Before any purple-and-gold diehards fire up a recall petition, take heart: he's doing it all in the name of "ethics."
According to Jindal's executive counsel, Jimmy Faircloth, LSU is indirectly under the governor's control and, therefore, accepting free tickets to LSU home games might be seen as a gratuity. "The perception is so obvious that it makes it an easy decision," Faircloth told The Times-Picayune last week.
That's an interesting quote, coming from Faircloth. He's the guy who promised, upon getting his appointment from Jindal last December, that he would give up his private law practice. Less than six months later, on May 1, he signed on as lead trial counsel in an ongoing lawsuit on behalf of one of his "former" clients. Apparently Faircloth's turnabout was a matter of nuance, nowhere near as "obvious" an ethical dilemma as a governor attending the home football games of the state's flagship public university.
Don't get me wrong I'm all in favor of ethics and ethical standards. In fact, that's the rub: if Jindal wants to establish an ethical standard, then by definition it should apply across the board. That's not what's happening here.
For example, Jindal is not giving up his tickets to Saints home games in the Superdome, where the governor's office has a suite. Nor is he foregoing his use of the governor's suite in the New Orleans Arena for Hornets home games. Here again, Faircloth has parsed Jindal's ethical runes and concluded there are no inconsistencies: "There's actually lease agreements ... that assign those to the governor's office," Faircloth told the T-P.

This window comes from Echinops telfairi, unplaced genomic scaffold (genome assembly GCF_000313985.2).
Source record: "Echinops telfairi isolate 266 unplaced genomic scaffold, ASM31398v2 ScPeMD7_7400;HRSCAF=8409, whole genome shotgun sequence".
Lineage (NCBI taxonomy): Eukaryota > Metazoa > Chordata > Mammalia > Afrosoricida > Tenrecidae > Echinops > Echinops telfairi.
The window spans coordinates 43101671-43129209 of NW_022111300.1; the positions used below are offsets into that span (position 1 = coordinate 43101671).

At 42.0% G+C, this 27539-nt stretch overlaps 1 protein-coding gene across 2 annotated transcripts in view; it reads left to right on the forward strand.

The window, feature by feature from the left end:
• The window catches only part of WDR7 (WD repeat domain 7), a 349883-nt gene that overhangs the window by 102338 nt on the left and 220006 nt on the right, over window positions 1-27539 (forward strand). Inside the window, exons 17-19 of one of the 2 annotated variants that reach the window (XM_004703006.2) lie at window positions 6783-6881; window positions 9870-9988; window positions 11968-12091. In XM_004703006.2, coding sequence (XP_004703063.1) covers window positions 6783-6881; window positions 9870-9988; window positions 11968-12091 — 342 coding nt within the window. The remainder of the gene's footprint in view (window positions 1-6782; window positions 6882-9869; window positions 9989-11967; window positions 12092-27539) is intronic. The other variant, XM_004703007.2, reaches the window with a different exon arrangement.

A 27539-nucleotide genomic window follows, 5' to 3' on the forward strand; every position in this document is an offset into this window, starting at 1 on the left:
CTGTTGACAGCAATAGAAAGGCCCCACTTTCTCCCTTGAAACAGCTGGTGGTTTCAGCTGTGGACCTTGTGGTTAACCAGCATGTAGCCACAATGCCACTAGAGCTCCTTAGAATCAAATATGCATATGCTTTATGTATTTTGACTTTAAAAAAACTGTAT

Yeah, that clears it up.
On top of all that, you can bet Jindal's staff will continue to score tickets to Hannah Montana concerts and other high-demand events. That kind of access comes with the suite in the Arena. (Jindal's chief of staff, Timmy Teepell, scored three ridiculously hard-to-get Hannah tickets for his brother, and Jindal gave free tickets to favored lawmakers right in the middle of his famously pious push to bar them from getting free tickets to sporting and cultural events.)
Truth be told, if Jindal really wanted to succumb to a fit of ethics which I would applaud he could start by applying to himself and his staff the same ethical standards that he seeks to impose on others. Like financial disclosure, which he refused to apply to his inner circle during his own special session on ethics. And Louisiana's Public Records Act, which specifically exempts the governor's office. In two legislative sessions, Jindal opposed expanding the law's application to his office.
He also could support the kind of "transparency" proposed by Rep. Neil Abramson, D-New Orleans, who recently authored a bill to require governors to disclose information about campaign contributors who they later hire or appoint to plum state jobs or commissions. Jindal vetoed Abramson's bill, which lawmakers passed unanimously, claiming the measure had a "drafting error."
Just to be clear: I'm all for Jindal making a splash in the name of "ethics." But it sure would be nice if we got something substantive out of it and not just a toothless tiger soaking us with symbolism.